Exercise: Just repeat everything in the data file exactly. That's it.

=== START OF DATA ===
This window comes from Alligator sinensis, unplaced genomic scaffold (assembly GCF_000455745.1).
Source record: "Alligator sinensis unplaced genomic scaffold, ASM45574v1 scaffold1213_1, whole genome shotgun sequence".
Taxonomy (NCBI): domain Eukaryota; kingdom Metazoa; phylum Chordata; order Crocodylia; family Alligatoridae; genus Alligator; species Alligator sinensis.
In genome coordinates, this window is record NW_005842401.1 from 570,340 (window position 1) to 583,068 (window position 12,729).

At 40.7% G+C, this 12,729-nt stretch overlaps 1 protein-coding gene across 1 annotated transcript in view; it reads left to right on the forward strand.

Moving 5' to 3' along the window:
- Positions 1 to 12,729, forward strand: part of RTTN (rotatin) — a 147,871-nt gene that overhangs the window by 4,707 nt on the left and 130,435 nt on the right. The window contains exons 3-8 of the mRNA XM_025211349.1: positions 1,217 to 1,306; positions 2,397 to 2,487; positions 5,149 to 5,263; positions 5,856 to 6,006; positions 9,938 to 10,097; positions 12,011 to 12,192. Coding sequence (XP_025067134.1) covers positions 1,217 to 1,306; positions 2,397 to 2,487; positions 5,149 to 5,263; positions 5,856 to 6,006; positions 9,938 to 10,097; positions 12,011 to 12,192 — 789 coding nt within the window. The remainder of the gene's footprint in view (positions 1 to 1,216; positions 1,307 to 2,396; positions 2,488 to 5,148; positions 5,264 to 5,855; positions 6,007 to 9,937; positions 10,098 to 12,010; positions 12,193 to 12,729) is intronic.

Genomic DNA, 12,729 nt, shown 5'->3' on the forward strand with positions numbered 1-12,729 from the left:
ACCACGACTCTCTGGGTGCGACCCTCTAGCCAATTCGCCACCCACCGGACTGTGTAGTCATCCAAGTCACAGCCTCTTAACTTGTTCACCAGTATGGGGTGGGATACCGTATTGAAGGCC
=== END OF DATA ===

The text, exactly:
This window comes from Alligator sinensis, unplaced genomic scaffold (assembly GCF_000455745.1).
Source record: "Alligator sinensis unplaced genomic scaffold, ASM45574v1 scaffold1213_1, whole genome shotgun sequence".
Taxonomy (NCBI): domain Eukaryota; kingdom Metazoa; phylum Chordata; order Crocodylia; family Alligatoridae; genus Alligator; species Alligator sinensis.
In genome coordinates, this window is record NW_005842401.1 from 570,340 (window position 1) to 583,068 (window position 12,729).

At 40.7% G+C, this 12,729-nt stretch overlaps 1 protein-coding gene across 1 annotated transcript in view; it reads left to right on the forward strand.

Moving 5' to 3' along the window:
- Positions 1 to 12,729, forward strand: part of RTTN (rotatin) — a 147,871-nt gene that overhangs the window by 4,707 nt on the left and 130,435 nt on the right. The window contains exons 3-8 of the mRNA XM_025211349.1: positions 1,217 to 1,306; positions 2,397 to 2,487; positions 5,149 to 5,263; positions 5,856 to 6,006; positions 9,938 to 10,097; positions 12,011 to 12,192. Coding sequence (XP_025067134.1) covers positions 1,217 to 1,306; positions 2,397 to 2,487; positions 5,149 to 5,263; positions 5,856 to 6,006; positions 9,938 to 10,097; positions 12,011 to 12,192 — 789 coding nt within the window. The remainder of the gene's footprint in view (positions 1 to 1,216; positions 1,307 to 2,396; positions 2,488 to 5,148; positions 5,264 to 5,855; positions 6,007 to 9,937; positions 10,098 to 12,010; positions 12,193 to 12,729) is intronic.

Genomic DNA, 12,729 nt, shown 5'->3' on the forward strand with positions numbered 1-12,729 from the left:
ACCACGACTCTCTGGGTGCGACCCTCTAGCCAATTCGCCACCCACCGGACTGTGTAGTCATCCAAGTCACAGCCTCTTAACTTGTTCACCAGTATGGGGTGGGATACCGTATTGAAGGCC